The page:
A mouse that is highly resistant to cancer—even the most aggressive types—has been created by researchers at the University of Kentucky. The breakthrough stems from a discovery by UK College of Medicine professor of radiation medicine Vivek Rangnekar and a team of researchers who found a rare tumor-suppressor gene called "Par-4" in the prostate.
The researchers discovered that the Par-4 gene kills cancer cells, but not normal cells. There are very few molecules known to specifically fight against cancer cells, which makes this a very exciting find in terms of therapeutic application.
Funded by several grants from the National Institutes of Health, Rangnekar's study is unique in that mice engineered with this gene are not developing tumors. The mice grow normally and have no defects. In fact, the mice possessing Par-4 actually live a few months longer than the control animals, indicating that they have no toxic side effects.
"We originally discovered Par-4 in the prostate, but it's not limited to the prostate. The gene is expressed in every cell type that we've looked at and it induces the death of a broad range of cancer cells, including of course, cancer cells in the prostate," said Rangnekar. "The interesting part of this study is that this killer gene is selective for killing cancer cells. It will not kill normal cells and there are very, very few selective molecules out there like this."
To further investigate the potential therapeutic benefits of this gene, Rangnekar's team introduced it into the egg of a mouse. That egg was then planted into a surrogate mother.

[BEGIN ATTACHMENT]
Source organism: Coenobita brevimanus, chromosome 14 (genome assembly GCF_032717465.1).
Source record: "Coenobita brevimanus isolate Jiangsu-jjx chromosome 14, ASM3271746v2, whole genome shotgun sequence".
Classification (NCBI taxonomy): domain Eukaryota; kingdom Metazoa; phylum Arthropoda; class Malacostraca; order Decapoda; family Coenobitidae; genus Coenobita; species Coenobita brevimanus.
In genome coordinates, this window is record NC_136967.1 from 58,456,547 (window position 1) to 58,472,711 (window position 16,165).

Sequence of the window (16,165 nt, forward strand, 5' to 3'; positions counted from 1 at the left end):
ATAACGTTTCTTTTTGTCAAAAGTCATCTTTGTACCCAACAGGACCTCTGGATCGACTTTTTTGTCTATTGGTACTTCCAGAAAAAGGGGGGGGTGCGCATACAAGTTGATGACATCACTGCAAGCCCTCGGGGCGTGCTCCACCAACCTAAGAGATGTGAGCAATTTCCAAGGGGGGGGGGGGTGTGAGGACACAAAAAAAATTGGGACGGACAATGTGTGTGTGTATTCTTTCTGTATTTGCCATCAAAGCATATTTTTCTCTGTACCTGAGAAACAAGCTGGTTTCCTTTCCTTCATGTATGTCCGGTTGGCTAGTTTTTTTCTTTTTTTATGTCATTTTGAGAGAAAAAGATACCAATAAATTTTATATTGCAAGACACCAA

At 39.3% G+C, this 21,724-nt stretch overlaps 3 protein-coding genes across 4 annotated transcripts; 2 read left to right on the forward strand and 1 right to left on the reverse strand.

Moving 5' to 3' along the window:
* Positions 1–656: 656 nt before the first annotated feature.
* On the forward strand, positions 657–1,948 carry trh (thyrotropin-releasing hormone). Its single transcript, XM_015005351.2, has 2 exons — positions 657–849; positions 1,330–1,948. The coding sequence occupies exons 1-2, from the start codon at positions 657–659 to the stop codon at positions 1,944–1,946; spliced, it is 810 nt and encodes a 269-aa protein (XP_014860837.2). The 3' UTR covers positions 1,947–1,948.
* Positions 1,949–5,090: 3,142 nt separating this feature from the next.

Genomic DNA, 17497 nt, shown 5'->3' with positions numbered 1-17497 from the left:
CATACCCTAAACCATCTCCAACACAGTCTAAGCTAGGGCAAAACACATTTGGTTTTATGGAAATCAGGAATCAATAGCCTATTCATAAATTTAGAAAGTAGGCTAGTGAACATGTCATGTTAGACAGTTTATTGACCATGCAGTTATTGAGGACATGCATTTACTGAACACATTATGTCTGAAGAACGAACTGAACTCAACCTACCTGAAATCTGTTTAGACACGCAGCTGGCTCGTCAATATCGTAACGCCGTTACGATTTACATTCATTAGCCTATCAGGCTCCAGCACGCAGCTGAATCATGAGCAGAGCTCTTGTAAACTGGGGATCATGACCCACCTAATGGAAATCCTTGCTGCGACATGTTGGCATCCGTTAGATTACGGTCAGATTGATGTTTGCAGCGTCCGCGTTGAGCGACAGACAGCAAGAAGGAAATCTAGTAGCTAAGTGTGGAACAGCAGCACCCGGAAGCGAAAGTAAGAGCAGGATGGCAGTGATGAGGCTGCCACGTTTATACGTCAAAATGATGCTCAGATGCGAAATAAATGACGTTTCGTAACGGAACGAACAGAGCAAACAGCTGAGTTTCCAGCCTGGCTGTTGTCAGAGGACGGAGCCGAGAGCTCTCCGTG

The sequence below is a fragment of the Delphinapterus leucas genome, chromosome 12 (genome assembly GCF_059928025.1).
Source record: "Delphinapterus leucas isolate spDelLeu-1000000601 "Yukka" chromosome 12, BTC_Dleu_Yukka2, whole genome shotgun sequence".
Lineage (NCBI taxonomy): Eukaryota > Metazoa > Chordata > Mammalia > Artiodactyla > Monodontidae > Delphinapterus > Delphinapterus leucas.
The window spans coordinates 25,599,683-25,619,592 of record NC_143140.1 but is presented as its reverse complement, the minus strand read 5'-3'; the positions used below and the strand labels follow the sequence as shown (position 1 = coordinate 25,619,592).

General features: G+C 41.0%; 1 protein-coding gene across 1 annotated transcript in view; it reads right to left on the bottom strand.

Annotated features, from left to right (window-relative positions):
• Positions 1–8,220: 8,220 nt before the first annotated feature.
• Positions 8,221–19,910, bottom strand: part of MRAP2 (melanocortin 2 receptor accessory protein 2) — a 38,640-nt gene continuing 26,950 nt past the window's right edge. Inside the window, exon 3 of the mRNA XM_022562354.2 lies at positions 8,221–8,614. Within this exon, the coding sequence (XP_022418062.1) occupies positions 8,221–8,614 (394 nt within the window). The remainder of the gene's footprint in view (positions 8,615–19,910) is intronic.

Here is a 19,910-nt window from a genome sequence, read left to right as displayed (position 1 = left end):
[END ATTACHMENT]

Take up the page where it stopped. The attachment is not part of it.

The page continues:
"The mouse itself does not express a large number of copies of this gene, but the pups do and then their pups start expressing the gene," Rangnekar said. "So, we've been able to transfer this activity to generations in the mouse."
The implications for humans could be that through bone marrow transplantation, the Par-4 molecule could potentially be used to fight cancer cells in patients without the toxic and damaging side effects of chemotherapy and radiation therapy.
"When a cancer patient goes to the clinic, they undergo chemotherapy or radiation and there are potential side effects associated with these treatments," Rangnekar said. "We got interested in looking for a molecule which will kill cancer cells and not kill normal cells, but also would not be toxic with regard to the production of side effects to the entire organism. We are thinking of this in a holistic approach that not only would get rid of the tumor, but also not harm the organism as a whole. Before this animal study, we published a lot of work indicating that in cell culture, there's no killing of normal cells. This is the proof that it doesn’t kill normal cells because the mouse is alive and healthy."
Rangnekar is hopeful that these promising results will be transferable to humans. " If you can not only treat the cancer, but also not harm the patient, that's a major breakthrough. That's happening with these animals and I think that's wonderful."
While not mentioned in the study, these results would also indicate that it is theoretically possible to genetically enhance human children, and future human generations to be resistant to cancer. However, genetic therapies are much more likely to be approved for treatment rather than prevention. There are strict bans on any genetic engineering attempting to enhance human traits rather than simply treat illness.
Even so, some philosophers and scientists such as Aubrey de Grey and John Harris argue that biologically enhancing the human race to be resistant to disease is at least as noble of an endeavor as medicine’s current focus on treating our failing bodies after they have already started to fall apart. They argue that prevention is actually more ethical (and less expensive) than treatment if we have, or could develop, the scientific means of preventing a disease or disorder in the first place.
Posted by Rebecca Sato
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